Go to main content
First successful prosecution case against counterfeit vaccines
     A male company director of a medical centre was sentenced to four months' imprisonment and the centre was fined $20,000 by Kwun Tong Magistrates' Courts on June 5 for violating the Trade Descriptions Ordinance (TDO) for possession of vaccines bearing a forged trademark for sale or for any purpose. This is the first such case effected by Hong Kong Customs as well as the first successful prosecution involving counterfeit vaccines.

     Customs today (June 16) welcomed the sentences, saying that the custodial sentences imposed a considerable deterrent effect and delivered a clear warning to medical centres about using counterfeit medical products. It also reflected the seriousness of the relevant offences.

     Acting on information alleging the use of counterfeit human papillomavirus (HPV) vaccines, Customs and the Department of Health conducted a joint enforcement action in July last year and seized a batch of 76 boxes of counterfeit vaccines at a medical centre in Kwun Tong.

     Customs reminds traders, especially medical centres, to be cautious and prudent in the merchandising of vaccines since the possession of counterfeit goods for any trade or business is a serious crime and offenders are liable to criminal sanctions. Customs also reminds consumers to select reputable medical centres with care and verify with the trademark owners or their authorised agents if the authenticity of a vaccine is in doubt.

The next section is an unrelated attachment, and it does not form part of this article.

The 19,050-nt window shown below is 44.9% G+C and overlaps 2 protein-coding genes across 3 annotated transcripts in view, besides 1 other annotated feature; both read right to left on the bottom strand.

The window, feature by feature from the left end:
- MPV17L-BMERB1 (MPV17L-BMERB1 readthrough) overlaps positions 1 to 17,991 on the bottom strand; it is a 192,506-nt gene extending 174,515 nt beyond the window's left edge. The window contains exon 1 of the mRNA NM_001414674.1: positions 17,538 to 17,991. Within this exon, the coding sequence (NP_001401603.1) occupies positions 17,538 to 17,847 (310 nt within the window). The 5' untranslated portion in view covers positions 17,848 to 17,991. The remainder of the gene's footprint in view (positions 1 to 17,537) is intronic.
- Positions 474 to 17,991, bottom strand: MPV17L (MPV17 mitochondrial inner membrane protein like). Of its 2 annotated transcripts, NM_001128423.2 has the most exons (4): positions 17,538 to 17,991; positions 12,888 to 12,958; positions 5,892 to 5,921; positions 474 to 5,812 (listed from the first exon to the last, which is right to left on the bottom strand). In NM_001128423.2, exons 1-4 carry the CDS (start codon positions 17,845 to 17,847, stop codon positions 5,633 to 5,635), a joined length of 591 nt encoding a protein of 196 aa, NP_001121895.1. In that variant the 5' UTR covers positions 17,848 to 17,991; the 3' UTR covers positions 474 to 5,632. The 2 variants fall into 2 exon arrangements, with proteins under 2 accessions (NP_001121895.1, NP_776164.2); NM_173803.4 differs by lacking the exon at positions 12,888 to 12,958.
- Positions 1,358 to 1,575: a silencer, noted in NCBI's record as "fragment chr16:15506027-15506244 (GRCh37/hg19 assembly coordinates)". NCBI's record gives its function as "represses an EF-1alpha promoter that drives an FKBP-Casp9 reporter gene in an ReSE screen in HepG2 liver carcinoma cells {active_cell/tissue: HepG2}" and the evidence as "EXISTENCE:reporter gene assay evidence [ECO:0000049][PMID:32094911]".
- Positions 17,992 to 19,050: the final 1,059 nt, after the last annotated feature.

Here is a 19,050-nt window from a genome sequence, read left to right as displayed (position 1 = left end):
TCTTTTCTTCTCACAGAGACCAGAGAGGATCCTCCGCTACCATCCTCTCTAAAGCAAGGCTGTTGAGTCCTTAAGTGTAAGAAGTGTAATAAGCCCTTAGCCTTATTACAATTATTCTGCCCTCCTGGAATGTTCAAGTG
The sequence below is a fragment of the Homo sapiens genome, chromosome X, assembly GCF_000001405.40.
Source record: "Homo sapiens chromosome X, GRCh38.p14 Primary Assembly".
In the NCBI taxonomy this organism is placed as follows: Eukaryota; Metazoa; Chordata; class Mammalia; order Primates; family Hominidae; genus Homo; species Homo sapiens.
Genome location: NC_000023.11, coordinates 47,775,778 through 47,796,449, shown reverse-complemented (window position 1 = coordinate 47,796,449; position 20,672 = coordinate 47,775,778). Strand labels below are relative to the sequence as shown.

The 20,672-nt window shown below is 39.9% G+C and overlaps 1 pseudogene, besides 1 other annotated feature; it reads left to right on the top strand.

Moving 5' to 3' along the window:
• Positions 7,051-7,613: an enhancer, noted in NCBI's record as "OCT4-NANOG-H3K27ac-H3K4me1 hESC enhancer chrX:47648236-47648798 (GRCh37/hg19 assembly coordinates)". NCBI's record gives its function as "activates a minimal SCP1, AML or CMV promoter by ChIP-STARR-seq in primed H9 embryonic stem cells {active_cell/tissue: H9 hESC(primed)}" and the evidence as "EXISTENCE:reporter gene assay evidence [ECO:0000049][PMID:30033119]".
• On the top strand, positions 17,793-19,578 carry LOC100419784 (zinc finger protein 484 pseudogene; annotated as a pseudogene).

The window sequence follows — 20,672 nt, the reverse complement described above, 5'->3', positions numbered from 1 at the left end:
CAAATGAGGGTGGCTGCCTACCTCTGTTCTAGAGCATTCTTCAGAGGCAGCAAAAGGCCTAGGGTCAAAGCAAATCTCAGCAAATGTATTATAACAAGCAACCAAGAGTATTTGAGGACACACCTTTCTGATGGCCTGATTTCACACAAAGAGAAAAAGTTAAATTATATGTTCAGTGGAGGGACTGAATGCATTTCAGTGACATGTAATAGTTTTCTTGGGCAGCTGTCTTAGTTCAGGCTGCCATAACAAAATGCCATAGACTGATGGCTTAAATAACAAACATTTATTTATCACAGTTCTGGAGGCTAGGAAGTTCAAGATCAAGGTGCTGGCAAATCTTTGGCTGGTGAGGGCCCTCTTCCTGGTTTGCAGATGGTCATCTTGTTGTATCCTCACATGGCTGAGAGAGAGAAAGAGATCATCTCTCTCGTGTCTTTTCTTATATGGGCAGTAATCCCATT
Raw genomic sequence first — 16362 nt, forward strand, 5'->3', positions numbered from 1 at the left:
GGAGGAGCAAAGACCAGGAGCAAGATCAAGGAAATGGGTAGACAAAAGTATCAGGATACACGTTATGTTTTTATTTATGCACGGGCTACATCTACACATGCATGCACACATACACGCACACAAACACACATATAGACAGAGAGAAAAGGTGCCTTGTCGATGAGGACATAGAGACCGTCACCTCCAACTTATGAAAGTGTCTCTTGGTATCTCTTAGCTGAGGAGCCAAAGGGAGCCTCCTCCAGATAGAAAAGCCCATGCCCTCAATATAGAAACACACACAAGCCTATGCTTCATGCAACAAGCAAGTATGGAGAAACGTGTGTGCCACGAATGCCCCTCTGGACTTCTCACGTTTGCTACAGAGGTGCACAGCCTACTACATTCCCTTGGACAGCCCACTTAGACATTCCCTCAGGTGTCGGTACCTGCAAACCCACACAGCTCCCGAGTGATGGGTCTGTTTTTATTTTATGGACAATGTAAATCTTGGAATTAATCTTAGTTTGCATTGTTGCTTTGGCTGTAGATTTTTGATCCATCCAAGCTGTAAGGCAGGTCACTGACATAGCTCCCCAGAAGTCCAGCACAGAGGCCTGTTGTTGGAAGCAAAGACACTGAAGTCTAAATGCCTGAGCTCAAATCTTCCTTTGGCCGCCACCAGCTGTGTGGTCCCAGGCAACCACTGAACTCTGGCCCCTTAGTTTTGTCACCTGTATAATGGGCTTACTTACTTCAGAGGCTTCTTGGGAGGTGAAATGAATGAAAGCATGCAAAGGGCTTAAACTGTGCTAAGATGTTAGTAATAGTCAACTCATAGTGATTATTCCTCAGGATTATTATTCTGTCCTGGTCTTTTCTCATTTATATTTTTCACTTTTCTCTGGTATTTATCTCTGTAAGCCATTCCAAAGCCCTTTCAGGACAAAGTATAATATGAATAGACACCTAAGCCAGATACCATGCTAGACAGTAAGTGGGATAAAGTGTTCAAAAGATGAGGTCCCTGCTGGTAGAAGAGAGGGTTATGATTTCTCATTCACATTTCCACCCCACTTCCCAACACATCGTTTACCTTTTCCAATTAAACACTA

Under the TDO, any person who sells or possesses for sale any goods with a forged trademark commits an offence. The maximum penalty upon conviction is a fine of $500,000 and imprisonment for five years.

     Members of the public may report any suspected counterfeiting activities to Customs' 24-hour hotline 2545 6182 or its dedicated crime-reporting email account (crimereport@customs.gov.hk).
Ends/Tuesday, June 16, 2020
Issued at HKT 18:25
Today's Press Releases